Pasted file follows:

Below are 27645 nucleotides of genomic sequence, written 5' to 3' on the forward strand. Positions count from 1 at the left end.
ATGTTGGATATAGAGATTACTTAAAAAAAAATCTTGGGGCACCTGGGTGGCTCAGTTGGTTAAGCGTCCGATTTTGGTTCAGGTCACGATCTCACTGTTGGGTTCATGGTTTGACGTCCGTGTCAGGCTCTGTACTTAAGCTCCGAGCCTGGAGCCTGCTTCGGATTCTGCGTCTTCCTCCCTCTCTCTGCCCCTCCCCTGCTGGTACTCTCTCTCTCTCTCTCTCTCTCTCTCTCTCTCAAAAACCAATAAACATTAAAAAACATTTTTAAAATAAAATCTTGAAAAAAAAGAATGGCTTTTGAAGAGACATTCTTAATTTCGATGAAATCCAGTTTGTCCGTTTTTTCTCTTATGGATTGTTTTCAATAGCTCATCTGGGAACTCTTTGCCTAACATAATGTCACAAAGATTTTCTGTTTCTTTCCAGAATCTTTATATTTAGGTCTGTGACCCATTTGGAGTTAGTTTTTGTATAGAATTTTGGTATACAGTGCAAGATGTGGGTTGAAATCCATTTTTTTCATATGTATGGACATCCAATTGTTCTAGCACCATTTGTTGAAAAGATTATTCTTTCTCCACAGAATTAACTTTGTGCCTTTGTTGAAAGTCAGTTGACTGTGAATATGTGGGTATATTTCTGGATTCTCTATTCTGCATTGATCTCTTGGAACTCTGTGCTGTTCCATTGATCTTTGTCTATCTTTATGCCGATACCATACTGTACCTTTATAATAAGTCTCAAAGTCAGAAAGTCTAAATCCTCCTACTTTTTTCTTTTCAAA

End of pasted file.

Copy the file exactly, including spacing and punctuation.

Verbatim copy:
Below are 27645 nucleotides of genomic sequence, written 5' to 3' on the forward strand. Positions count from 1 at the left end.
ATGTTGGATATAGAGATTACTTAAAAAAAAATCTTGGGGCACCTGGGTGGCTCAGTTGGTTAAGCGTCCGATTTTGGTTCAGGTCACGATCTCACTGTTGGGTTCATGGTTTGACGTCCGTGTCAGGCTCTGTACTTAAGCTCCGAGCCTGGAGCCTGCTTCGGATTCTGCGTCTTCCTCCCTCTCTCTGCCCCTCCCCTGCTGGTACTCTCTCTCTCTCTCTCTCTCTCTCTCTCTCTCAAAAACCAATAAACATTAAAAAACATTTTTAAAATAAAATCTTGAAAAAAAAGAATGGCTTTTGAAGAGACATTCTTAATTTCGATGAAATCCAGTTTGTCCGTTTTTTCTCTTATGGATTGTTTTCAATAGCTCATCTGGGAACTCTTTGCCTAACATAATGTCACAAAGATTTTCTGTTTCTTTCCAGAATCTTTATATTTAGGTCTGTGACCCATTTGGAGTTAGTTTTTGTATAGAATTTTGGTATACAGTGCAAGATGTGGGTTGAAATCCATTTTTTTCATATGTATGGACATCCAATTGTTCTAGCACCATTTGTTGAAAAGATTATTCTTTCTCCACAGAATTAACTTTGTGCCTTTGTTGAAAGTCAGTTGACTGTGAATATGTGGGTATATTTCTGGATTCTCTATTCTGCATTGATCTCTTGGAACTCTGTGCTGTTCCATTGATCTTTGTCTATCTTTATGCCGATACCATACTGTACCTTTATAATAAGTCTCAAAGTCAGAAAGTCTAAATCCTCCTACTTTTTTCTTTTCAAA